I'm reading Iris Rainer Dart's sequel to the glorious Beaches - a book that's been waiting for a while. Judgement's still out on this one. I'm still not sure whether it needed a sequel at all - but i do love the way IRD writes. It's one of those novels that feels like a really good gossip with a friend. Something that people *think* is so easy to write... and isn't anything of the kind.
My virtual read is the first in Michael Scott's series about The Immortal Nicholas Flamel and his centuries-long battle with his one-time appentice Dr Dee - involving more ancient gods and immortal elementals than you can shake a stick at. Its updating of myths and legends and the involvement of two 'modern kids' in contemporary San Francisco all feels a bit like stuff we've seen before (Eoin Colfer, Neil Gaiman, etc), but there's something very enjoyable about Scott's writing. A leanness and zippiness that reminds me a lot of the early Doctor Who books. Which, perhaps, is no coincidence, since Scott is writing this month's Puffin novella about Doctor Who. Perhaps a fan of Targets, then? The announcement of his Doctor Who story made me seek out his series, and I'm glad I did, and will probably go on to read the whole lot.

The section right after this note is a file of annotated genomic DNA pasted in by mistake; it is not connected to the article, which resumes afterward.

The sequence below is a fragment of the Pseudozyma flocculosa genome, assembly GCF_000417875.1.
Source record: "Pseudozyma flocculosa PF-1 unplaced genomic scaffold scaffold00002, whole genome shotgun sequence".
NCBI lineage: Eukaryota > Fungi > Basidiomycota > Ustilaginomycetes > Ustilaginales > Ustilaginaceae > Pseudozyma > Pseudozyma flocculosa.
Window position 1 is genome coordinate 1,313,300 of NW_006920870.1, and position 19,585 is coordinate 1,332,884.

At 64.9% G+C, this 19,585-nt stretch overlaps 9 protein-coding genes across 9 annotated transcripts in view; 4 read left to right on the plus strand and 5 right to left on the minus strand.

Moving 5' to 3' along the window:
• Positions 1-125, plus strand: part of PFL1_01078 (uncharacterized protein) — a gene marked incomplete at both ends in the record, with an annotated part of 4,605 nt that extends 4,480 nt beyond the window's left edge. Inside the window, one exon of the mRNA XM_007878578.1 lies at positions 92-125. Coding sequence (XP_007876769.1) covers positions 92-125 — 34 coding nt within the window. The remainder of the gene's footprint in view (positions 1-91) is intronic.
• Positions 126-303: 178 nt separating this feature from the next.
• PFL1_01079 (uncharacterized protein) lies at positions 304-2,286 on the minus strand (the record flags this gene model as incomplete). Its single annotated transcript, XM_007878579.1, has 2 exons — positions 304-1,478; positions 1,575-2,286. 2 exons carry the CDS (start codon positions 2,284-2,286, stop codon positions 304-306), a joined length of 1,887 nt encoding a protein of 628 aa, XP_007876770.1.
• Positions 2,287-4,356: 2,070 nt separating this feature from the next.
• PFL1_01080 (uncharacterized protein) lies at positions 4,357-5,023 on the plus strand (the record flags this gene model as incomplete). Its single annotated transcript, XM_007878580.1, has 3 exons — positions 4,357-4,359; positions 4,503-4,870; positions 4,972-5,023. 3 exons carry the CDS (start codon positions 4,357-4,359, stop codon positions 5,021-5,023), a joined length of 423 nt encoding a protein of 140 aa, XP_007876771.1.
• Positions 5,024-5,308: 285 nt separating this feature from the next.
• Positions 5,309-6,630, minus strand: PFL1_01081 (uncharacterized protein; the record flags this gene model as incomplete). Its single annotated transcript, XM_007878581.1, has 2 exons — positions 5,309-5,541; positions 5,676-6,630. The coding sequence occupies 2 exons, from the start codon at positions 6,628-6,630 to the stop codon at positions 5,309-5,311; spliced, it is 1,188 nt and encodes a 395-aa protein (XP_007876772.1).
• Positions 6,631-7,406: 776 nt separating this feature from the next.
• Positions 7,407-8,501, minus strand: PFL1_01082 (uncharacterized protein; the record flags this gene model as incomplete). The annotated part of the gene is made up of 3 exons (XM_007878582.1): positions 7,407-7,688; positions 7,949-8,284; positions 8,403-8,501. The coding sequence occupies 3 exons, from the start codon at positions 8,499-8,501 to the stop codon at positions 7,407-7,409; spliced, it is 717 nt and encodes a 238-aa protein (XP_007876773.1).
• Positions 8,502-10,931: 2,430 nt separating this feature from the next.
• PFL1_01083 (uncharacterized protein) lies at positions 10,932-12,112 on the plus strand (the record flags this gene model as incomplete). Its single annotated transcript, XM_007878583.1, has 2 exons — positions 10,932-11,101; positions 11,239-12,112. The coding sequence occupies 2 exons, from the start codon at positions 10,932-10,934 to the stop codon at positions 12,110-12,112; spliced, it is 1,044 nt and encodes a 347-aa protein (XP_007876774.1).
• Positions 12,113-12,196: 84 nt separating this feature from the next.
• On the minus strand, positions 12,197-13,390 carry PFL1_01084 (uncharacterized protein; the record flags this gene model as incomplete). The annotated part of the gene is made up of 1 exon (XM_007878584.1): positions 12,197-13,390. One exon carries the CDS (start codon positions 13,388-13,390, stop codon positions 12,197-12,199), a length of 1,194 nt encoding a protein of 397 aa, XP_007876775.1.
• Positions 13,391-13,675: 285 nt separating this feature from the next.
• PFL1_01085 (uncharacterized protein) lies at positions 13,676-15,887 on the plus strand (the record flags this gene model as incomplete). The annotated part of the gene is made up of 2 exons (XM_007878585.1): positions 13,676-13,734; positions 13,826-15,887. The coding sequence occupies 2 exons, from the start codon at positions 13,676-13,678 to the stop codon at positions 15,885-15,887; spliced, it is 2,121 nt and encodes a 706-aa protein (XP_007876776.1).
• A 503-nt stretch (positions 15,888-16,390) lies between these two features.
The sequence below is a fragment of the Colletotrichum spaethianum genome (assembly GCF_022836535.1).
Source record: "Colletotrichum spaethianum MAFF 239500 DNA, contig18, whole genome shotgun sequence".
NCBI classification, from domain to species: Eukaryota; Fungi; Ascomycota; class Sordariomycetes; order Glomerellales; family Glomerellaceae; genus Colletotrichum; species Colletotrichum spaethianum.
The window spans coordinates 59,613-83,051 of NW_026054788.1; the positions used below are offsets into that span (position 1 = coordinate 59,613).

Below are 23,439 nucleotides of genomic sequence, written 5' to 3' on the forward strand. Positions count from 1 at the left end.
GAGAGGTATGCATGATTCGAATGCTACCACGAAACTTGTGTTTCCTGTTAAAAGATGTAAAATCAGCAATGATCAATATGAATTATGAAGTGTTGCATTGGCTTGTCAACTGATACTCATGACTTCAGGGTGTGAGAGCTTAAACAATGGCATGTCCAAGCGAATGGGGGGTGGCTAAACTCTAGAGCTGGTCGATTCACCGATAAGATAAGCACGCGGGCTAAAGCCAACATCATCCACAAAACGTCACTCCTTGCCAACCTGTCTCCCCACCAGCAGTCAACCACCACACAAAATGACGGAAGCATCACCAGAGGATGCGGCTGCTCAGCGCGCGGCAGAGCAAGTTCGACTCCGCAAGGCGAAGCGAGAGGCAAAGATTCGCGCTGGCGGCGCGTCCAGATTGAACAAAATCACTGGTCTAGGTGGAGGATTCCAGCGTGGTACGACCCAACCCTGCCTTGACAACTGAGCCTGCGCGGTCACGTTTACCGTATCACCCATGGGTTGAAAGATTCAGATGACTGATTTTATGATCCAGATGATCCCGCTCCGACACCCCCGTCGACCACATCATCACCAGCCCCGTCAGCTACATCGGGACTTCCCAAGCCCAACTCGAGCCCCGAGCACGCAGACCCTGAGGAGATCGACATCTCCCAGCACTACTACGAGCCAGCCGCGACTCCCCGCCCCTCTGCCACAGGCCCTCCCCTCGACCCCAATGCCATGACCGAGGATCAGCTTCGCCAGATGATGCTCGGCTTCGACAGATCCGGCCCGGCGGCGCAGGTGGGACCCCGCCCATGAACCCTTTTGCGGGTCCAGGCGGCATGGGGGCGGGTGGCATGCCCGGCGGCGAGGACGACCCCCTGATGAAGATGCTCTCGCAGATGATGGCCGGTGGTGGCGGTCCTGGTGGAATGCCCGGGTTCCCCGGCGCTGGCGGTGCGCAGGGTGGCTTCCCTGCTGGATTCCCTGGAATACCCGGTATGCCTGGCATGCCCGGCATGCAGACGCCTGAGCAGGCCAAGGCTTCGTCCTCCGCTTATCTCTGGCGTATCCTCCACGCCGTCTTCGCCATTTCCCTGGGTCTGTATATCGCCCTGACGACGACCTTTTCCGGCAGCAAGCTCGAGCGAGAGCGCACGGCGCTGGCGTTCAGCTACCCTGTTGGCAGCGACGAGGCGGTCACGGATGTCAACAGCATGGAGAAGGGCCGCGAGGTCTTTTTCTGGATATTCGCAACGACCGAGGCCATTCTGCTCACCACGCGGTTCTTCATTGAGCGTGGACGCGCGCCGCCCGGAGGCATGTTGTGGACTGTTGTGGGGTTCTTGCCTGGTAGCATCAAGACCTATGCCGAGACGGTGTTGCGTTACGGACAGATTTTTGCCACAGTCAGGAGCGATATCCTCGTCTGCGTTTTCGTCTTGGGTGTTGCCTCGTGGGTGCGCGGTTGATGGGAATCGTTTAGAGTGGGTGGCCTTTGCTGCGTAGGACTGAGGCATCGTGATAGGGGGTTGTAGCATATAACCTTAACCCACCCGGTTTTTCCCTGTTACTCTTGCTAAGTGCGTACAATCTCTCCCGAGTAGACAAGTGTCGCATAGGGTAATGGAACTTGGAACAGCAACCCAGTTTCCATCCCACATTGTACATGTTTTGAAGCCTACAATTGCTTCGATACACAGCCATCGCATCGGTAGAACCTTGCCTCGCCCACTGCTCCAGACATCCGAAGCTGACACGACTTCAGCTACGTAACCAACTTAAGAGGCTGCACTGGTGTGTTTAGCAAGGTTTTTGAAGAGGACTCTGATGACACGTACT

I'm enjoying the Puffin series so far, by the way. I thought Colfer's 'Big Hand for the Doctor' was enjoyably daft - a bit like a story from the old World Distributors' DrWho annuals in the old days. It had very little to do with the series as we know it - but i really didn't mind. I quite like the spectacle of Hartnell's irascible old fogey scrambling about on rooftops and being a bit swashbuckly... However, these Puffin things are much, much too short. Perhaps they could have invested in fewer authors than 11 and dragged more actual words out of them..?
I brought in a heap of vintage paperbacks from the summer house, and thought about series I'd like to resume. With Piers Anthony's Xanth I'm still only at book 2... and i feel like anything that combines humour with fantasy is something I need to know about. And this particular 1960s copy of Dune 4 has been waiting for me for a very long time. I read the first trilogy when i was 15, and a school prefect - reading indoors on long, rainy lunchtimes in the mid-eighties. And I've not really been back to Dune since... I wonder how I'll cope..? I hope I don't find it too solemn and mystifying...